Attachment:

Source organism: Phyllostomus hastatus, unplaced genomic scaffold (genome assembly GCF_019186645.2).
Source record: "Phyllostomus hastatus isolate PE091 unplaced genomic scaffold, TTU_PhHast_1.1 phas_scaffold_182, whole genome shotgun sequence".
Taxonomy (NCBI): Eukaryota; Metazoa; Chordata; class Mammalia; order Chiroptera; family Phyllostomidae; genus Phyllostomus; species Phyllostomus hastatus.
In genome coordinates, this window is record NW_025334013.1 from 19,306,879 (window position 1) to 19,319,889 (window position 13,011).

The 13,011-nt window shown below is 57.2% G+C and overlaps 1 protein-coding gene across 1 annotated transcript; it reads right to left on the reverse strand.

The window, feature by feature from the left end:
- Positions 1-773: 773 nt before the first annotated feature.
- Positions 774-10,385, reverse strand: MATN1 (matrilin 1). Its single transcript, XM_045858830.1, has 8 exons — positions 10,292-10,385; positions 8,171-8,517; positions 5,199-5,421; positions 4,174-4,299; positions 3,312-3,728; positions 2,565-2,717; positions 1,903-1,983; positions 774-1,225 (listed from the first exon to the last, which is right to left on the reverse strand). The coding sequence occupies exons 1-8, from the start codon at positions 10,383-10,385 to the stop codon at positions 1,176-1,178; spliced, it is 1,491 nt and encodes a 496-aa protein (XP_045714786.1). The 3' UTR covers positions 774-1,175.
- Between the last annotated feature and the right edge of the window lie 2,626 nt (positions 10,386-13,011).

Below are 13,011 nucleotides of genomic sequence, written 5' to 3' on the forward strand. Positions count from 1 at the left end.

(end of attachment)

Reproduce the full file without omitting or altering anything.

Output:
Source organism: Phyllostomus hastatus, unplaced genomic scaffold (genome assembly GCF_019186645.2).
Source record: "Phyllostomus hastatus isolate PE091 unplaced genomic scaffold, TTU_PhHast_1.1 phas_scaffold_182, whole genome shotgun sequence".
Taxonomy (NCBI): Eukaryota; Metazoa; Chordata; class Mammalia; order Chiroptera; family Phyllostomidae; genus Phyllostomus; species Phyllostomus hastatus.
In genome coordinates, this window is record NW_025334013.1 from 19,306,879 (window position 1) to 19,319,889 (window position 13,011).

The 13,011-nt window shown below is 57.2% G+C and overlaps 1 protein-coding gene across 1 annotated transcript; it reads right to left on the reverse strand.

The window, feature by feature from the left end:
- Positions 1-773: 773 nt before the first annotated feature.
- Positions 774-10,385, reverse strand: MATN1 (matrilin 1). Its single transcript, XM_045858830.1, has 8 exons — positions 10,292-10,385; positions 8,171-8,517; positions 5,199-5,421; positions 4,174-4,299; positions 3,312-3,728; positions 2,565-2,717; positions 1,903-1,983; positions 774-1,225 (listed from the first exon to the last, which is right to left on the reverse strand). The coding sequence occupies exons 1-8, from the start codon at positions 10,383-10,385 to the stop codon at positions 1,176-1,178; spliced, it is 1,491 nt and encodes a 496-aa protein (XP_045714786.1). The 3' UTR covers positions 774-1,175.
- Between the last annotated feature and the right edge of the window lie 2,626 nt (positions 10,386-13,011).

Below are 13,011 nucleotides of genomic sequence, written 5' to 3' on the forward strand. Positions count from 1 at the left end.